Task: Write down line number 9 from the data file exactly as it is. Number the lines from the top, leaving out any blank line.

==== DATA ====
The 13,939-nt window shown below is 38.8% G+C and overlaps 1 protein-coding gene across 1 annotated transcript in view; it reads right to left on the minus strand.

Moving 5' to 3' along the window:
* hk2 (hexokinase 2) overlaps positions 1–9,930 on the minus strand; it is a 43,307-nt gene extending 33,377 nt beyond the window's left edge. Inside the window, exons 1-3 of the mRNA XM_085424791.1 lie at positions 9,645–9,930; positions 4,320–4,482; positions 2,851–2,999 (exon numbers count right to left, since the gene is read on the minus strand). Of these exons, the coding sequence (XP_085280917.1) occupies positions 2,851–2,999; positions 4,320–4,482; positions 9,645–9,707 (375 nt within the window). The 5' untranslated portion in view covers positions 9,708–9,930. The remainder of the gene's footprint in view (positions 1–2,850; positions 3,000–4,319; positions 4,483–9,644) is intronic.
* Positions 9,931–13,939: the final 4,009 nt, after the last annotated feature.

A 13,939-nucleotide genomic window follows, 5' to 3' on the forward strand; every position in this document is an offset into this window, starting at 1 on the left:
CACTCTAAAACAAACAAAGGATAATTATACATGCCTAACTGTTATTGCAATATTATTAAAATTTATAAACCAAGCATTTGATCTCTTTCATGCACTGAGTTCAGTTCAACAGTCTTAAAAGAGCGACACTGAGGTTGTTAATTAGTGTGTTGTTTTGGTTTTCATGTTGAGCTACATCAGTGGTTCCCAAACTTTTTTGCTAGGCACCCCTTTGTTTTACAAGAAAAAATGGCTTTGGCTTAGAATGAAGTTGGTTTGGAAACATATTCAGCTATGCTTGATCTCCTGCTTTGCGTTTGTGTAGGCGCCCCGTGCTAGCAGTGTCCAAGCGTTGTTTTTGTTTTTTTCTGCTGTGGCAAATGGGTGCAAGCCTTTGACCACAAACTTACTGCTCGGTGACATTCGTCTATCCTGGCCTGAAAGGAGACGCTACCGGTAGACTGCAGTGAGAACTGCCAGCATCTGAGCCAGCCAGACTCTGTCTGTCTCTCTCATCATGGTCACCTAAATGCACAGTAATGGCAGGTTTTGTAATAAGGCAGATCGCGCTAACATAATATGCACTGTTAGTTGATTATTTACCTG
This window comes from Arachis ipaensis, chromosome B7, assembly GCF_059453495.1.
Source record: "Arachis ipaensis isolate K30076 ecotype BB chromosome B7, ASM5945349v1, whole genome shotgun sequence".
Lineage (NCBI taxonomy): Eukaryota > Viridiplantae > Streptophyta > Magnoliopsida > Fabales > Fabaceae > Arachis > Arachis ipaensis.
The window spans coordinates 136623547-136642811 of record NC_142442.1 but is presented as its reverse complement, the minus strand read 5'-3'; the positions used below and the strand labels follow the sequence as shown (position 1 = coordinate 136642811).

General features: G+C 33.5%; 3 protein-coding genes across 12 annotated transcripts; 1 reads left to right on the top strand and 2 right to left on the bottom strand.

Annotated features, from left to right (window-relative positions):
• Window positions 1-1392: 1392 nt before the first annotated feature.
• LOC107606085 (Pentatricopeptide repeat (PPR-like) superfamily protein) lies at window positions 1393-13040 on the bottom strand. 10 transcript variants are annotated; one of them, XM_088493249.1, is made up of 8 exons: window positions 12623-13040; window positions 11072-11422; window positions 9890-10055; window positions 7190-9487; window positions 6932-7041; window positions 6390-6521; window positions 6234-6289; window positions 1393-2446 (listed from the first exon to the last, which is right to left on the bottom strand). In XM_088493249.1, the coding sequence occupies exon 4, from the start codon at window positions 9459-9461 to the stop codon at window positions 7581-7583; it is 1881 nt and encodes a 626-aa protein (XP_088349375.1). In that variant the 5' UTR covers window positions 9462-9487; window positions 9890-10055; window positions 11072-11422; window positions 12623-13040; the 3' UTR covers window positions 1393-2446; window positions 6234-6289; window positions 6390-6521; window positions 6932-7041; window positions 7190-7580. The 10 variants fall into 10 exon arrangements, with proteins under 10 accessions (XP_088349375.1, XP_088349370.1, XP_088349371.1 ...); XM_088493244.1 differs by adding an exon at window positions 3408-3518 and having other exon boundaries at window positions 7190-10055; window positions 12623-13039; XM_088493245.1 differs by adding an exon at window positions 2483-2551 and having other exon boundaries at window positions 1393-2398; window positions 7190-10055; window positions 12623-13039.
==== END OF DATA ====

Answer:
Lineage (NCBI taxonomy): Eukaryota > Viridiplantae > Streptophyta > Magnoliopsida > Fabales > Fabaceae > Arachis > Arachis ipaensis.